Wednesday, July 26, 2006

Roller Coaster of Love

Well that was fun wasn't it? Nothing like a roller coaster ride of drama for a series sweep. We always seem to own the Rangers don't we?

Let's look at what transpired in pieces:

1. Jaret Wright continues to cling to his spot in the rotation like a cat hanging from a curtain over a bathtub. It's almost like we can replay the same start over and over and begin the game in the 6th inning. Yanks hand him a lead, he gives it back then settles down. He throws too many pitches a couple of times and can't make it out of the middle innings, bullpen fun abounds. I checked his VORP at Baseball Prospectus prior to the start and it seems that his 7.5 rating is good for 46th out of the 66 players in the American League who have pitched at least 60 innings this season. I chose 60 innings because it basically eliminates all but Scott Proctor from the relievers in MLB from consideration, and includes most of the legitimate 3rd and 4th starters in the league. (I'm serious about the Scott Proctor thing, by the way. He was the only full-time relief pitcher on the list.) At 46th, we can say that Wright is near the top of the list for 4th starters in the AL.

In a fairly unscientific analysis of this, I would argue that taking the top 3 starters from every AL team would net 42 pitchers. Tossing Scott Proctor out of the mix at 28th place means that Wright moves up to 45th and only has 2 pitchers between him and the 43rd spot, which I reserve for the top 4th starter in the AL. I know it doesn't work that way. There are some teams with an extra pitcher above Wright, and some with their 3rd starter below him. This is imprecise mathematics, but it may illustrate the point that JW is contributing a solid VORP from the 4 hole. It's Randy Johnson's 11.7 VORP that is dragging us down.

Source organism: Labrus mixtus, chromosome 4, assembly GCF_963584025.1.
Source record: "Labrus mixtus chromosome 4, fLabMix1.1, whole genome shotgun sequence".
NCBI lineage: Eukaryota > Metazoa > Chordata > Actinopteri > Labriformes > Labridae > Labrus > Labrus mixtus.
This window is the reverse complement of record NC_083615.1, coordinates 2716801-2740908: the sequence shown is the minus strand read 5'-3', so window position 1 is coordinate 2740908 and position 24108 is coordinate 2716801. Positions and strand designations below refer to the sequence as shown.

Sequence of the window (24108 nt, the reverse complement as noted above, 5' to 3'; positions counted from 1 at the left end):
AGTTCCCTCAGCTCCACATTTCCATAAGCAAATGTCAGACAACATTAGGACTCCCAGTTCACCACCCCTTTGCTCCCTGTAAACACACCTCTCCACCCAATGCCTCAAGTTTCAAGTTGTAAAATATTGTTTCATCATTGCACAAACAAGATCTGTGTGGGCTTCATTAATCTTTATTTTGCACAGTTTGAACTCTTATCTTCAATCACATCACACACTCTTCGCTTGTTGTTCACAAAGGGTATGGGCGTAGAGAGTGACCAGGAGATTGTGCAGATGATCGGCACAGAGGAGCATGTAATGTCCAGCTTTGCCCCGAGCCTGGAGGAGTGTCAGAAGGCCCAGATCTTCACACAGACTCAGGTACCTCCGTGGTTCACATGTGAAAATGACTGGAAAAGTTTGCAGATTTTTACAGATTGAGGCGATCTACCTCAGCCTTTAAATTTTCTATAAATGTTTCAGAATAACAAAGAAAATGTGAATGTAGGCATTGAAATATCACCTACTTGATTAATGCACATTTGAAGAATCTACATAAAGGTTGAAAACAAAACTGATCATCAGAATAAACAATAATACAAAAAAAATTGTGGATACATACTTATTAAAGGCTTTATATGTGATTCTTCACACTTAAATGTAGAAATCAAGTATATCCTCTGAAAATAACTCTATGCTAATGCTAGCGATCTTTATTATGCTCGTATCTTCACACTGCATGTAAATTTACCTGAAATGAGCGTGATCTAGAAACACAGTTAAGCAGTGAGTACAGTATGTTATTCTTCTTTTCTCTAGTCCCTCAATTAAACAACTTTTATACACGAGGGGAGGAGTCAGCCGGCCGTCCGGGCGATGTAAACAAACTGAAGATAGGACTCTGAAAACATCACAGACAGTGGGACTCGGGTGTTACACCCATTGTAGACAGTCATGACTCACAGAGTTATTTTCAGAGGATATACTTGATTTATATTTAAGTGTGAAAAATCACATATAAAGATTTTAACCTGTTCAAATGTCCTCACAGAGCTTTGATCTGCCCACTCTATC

The only problem that I see with Wright is that he habitually leaves the game early, stretching the pen, and creating a chaotic environment each time out. Sometimes the pen is going to go 1-2-3, and then there will be days like today. We got the victory thanks to Shawn Chacon and the bats.

2. That brings me to Chacon. His VORP of -17.5 coming into the game was good for 7th worst in all of baseball among 60 inning pitchers (59.3 to be precise). That translates to 2 extra games in the loss column over his AAA replacement. Ugly. I thought we were done for sure with him coming into an inning with the bases loaded and no one out. Miraculous. If we win the division, we may need to keep a gold star next to that performance and remember that lady luck gave us a break tonight.

3. A note on A-Rod. He was huge to keep the scoring going with his 22nd home run. The Yankees looked flat, with only Jeter and the two rookies doing anything with the stick. Giambi and A-Rod to that point in the game had been pedestrian and it was getting late early. In the end, both guys look great in the boxscore, and their late inning fireworks gave us this game. I tried to imagine, once again, why fans are so quick to get on Alex and not Giambi, despite Jason's recent power outage. I still have no good answers that haven't been discussed ad nauseum already, but I began to look at some numbers that may subtely influence the fans' reaction.

Giambi has 20 multi-RBI games this season. A-Rod has 17. Not so different. The thing is, A-Rod's multi-RBI games are positioned in a way that lends to the perception that he isn't "clutch". Giambi has 4 or 5 such games every month this season. They are spread out. A-Rod had 8 of his 17 multi-RBI games in May, when he won the AL Player of the Month. That's 28 games, with 8 big run producing outings. The rest of the year, he has played in 71 games and has 9 multi-RBI performances. In May, he produced multi-RBIs in 29% of his games played. The rest of the season he has produced similarly only about 13% of his games played. Fans who follow the team a few games at a time see an RBI here and there, but no fireworks. Giambi will get a big highlight night about once a week. Just one little thought.

We are now the wildcard by a half game over both Chicago and Minnesota. Minny scares me, Chicago doesn't. Boston is in our sights. One final note from my browsing at Baseball Prospectus today. The Yankees are the best team in baseball by "Third Order Wins and Losses". That means that the teams are ordered by their Adjusted Equivalent Runs Scored and Allowed and their records are projected from the data. For non-statistical baseball fans, it means that the Yanks are right where we need to be with a couple of bats waiting in the wings to rejoin the team in August (Matsui and Cano). Go Yanks!

PS: Still no help from Blogger on the photo problem. I managed to sneak in pics at Matsuzaka Watch and Darvish Watch before the problems started again. I'll keep trying.